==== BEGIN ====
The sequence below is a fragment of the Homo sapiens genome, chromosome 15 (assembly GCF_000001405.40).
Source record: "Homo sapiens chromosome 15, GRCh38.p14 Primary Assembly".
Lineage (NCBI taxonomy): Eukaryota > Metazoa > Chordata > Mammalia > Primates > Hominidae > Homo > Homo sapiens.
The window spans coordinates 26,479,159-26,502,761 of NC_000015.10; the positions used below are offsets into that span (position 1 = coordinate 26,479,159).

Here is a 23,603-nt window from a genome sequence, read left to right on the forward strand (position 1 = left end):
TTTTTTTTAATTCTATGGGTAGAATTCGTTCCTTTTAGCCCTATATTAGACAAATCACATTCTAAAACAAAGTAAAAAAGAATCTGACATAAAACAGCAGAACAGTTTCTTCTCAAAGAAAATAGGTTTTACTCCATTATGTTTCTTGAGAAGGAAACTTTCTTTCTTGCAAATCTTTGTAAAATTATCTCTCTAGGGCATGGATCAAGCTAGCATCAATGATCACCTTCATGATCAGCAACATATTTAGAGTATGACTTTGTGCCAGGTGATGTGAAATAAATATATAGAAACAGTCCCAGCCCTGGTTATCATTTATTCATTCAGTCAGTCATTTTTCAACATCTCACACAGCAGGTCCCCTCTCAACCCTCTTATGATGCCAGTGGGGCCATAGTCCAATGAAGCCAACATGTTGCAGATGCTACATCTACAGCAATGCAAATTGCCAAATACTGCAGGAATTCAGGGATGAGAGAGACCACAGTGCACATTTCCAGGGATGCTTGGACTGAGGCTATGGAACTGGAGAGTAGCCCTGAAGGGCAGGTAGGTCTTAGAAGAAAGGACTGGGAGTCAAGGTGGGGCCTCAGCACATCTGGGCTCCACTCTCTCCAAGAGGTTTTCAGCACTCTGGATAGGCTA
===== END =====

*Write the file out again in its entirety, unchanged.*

The sequence below is a fragment of the Homo sapiens genome, chromosome 15 (assembly GCF_000001405.40).
Source record: "Homo sapiens chromosome 15, GRCh38.p14 Primary Assembly".
Lineage (NCBI taxonomy): Eukaryota > Metazoa > Chordata > Mammalia > Primates > Hominidae > Homo > Homo sapiens.
The window spans coordinates 26,479,159-26,502,761 of NC_000015.10; the positions used below are offsets into that span (position 1 = coordinate 26,479,159).

Here is a 23,603-nt window from a genome sequence, read left to right on the forward strand (position 1 = left end):
TTTTTTTTAATTCTATGGGTAGAATTCGTTCCTTTTAGCCCTATATTAGACAAATCACATTCTAAAACAAAGTAAAAAAGAATCTGACATAAAACAGCAGAACAGTTTCTTCTCAAAGAAAATAGGTTTTACTCCATTATGTTTCTTGAGAAGGAAACTTTCTTTCTTGCAAATCTTTGTAAAATTATCTCTCTAGGGCATGGATCAAGCTAGCATCAATGATCACCTTCATGATCAGCAACATATTTAGAGTATGACTTTGTGCCAGGTGATGTGAAATAAATATATAGAAACAGTCCCAGCCCTGGTTATCATTTATTCATTCAGTCAGTCATTTTTCAACATCTCACACAGCAGGTCCCCTCTCAACCCTCTTATGATGCCAGTGGGGCCATAGTCCAATGAAGCCAACATGTTGCAGATGCTACATCTACAGCAATGCAAATTGCCAAATACTGCAGGAATTCAGGGATGAGAGAGACCACAGTGCACATTTCCAGGGATGCTTGGACTGAGGCTATGGAACTGGAGAGTAGCCCTGAAGGGCAGGTAGGTCTTAGAAGAAAGGACTGGGAGTCAAGGTGGGGCCTCAGCACATCTGGGCTCCACTCTCTCCAAGAGGTTTTCAGCACTCTGGATAGGCTA